The so-called framebusting mechanism implemented in browsers to help websites prevent clickjacking attacks doesn't live up to expectations, according to Google security engineer and Web security researcher Michal Zalewski, who released proof-of-concept code to demonstrate it.
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"I wanted to showcase another crude proof-of-concept illustrating why our response to clickjacking -- and the treatment of it as a very narrow challenge specific to mouse clicks and <iframe> tags -- is somewhat short-sighted," he added.
Clickjacking, also known as user interface (UI) redressing, is a type of attack whose purpose is to trick users into performing unauthorized actions by misrepresenting the content displayed in their browsers.
The biggest problem with detecting and blocking clickjacking is that it uses legitimate Web programming techniques to achieve the malicious goal. The most common implementations use CSS code to make content loaded in an iframe invisible and superimpose it on a legitimate-looking element.
The technique has regularly been used in Facebook attacks to trick users into liking spam pages by making the Like button invisible and placing it on top of a button that appeared to do something else.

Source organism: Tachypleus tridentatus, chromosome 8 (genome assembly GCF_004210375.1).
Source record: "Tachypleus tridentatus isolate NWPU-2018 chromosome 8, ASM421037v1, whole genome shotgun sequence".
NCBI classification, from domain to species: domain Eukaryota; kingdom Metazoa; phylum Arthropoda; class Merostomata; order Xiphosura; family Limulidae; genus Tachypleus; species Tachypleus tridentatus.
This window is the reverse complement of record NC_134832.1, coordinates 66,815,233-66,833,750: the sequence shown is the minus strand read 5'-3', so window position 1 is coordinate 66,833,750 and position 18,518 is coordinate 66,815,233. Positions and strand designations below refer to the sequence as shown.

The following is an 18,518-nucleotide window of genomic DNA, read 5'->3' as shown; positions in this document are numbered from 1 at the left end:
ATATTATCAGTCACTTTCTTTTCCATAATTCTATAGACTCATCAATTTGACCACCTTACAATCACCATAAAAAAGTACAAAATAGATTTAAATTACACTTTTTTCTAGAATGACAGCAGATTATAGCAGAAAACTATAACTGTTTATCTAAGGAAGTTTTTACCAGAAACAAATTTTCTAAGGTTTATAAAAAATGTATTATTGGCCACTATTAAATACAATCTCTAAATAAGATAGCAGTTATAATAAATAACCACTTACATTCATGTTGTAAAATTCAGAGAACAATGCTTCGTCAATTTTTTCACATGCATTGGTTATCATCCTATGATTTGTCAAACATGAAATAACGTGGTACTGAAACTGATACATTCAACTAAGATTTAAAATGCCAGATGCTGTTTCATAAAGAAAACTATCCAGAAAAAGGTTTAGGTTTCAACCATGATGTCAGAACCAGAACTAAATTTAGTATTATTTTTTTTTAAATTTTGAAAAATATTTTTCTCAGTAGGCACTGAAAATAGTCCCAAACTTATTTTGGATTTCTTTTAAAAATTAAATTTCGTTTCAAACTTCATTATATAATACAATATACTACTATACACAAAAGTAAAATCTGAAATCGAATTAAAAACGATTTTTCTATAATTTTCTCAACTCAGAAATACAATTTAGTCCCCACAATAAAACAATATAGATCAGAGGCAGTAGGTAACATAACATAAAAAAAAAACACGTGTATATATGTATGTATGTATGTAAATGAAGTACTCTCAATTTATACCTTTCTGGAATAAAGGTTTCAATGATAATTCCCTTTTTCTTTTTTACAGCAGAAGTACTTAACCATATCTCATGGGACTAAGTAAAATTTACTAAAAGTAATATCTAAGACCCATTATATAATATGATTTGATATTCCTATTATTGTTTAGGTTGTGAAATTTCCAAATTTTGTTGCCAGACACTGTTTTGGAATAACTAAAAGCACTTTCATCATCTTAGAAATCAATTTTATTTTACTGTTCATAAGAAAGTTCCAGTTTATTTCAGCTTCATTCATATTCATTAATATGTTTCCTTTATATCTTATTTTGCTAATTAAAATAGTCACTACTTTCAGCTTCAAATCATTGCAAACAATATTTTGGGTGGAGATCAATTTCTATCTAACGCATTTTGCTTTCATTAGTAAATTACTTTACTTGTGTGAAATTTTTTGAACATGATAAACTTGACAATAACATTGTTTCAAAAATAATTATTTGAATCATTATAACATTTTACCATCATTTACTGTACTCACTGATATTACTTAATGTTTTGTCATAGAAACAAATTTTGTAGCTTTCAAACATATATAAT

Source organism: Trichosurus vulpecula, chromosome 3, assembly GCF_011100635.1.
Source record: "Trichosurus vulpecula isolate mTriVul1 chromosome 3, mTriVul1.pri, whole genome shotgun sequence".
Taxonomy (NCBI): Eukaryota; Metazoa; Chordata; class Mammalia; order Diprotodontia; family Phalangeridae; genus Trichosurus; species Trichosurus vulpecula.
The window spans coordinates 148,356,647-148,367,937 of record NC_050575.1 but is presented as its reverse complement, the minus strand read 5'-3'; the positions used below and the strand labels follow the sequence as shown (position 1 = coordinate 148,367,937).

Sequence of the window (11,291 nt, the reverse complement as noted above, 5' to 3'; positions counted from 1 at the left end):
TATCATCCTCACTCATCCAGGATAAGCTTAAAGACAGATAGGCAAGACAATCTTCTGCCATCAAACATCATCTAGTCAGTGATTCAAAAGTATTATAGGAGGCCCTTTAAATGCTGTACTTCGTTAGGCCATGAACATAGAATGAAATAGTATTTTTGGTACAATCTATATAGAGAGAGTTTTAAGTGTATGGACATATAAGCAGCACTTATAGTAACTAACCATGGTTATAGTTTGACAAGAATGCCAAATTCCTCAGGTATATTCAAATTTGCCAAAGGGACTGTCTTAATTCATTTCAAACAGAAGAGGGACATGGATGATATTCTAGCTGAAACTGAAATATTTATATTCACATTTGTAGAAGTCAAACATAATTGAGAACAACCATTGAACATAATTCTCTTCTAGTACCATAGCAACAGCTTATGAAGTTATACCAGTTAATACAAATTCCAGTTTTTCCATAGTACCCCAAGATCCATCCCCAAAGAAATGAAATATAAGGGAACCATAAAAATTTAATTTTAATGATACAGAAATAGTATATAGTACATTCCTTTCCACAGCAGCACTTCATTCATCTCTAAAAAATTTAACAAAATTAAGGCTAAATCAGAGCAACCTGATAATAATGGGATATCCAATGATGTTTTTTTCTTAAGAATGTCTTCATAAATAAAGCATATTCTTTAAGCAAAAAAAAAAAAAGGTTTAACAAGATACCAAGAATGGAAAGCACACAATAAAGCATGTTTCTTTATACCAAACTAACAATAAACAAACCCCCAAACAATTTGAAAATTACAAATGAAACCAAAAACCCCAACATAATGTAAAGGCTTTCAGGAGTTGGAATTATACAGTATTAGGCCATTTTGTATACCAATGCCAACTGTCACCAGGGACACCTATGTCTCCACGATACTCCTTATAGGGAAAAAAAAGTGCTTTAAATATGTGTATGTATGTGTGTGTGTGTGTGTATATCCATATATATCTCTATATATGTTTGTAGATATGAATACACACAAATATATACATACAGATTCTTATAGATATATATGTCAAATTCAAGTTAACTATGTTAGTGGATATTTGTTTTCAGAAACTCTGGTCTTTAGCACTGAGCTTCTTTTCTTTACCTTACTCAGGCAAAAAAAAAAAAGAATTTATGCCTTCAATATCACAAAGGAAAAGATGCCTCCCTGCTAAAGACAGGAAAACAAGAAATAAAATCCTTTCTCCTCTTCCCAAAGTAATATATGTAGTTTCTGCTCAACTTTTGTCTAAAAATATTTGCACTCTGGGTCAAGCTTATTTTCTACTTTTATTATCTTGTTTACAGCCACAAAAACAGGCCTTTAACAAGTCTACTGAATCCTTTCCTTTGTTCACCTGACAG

Over time, browser vendors implemented a special HTTP header called X-Frame-Options that can used by websites to tell browsers not to load certain pages into external iframes. However, Michal Zalewski believes that this protection is insufficient and has developed a proof-of-concept clickjacking attack to prove it.
According to the security researcher, there are other solutions for protecting against a wider scope of clickjacking attacks, but they aren't popular with browser vendors at the moment because they are more complicated.
The popular NoScript security extension for Firefox is considered good at detecting and blocking clickjacking attacks, but it also has a high false-positive rate. This is not a big issue at the moment, because the add-on is aimed at power users who have enough knowledge to make decisions on their own.
However, implementing something like this directly into a browser that's used by millions of non-technical individuals is not something vendors are likely to do.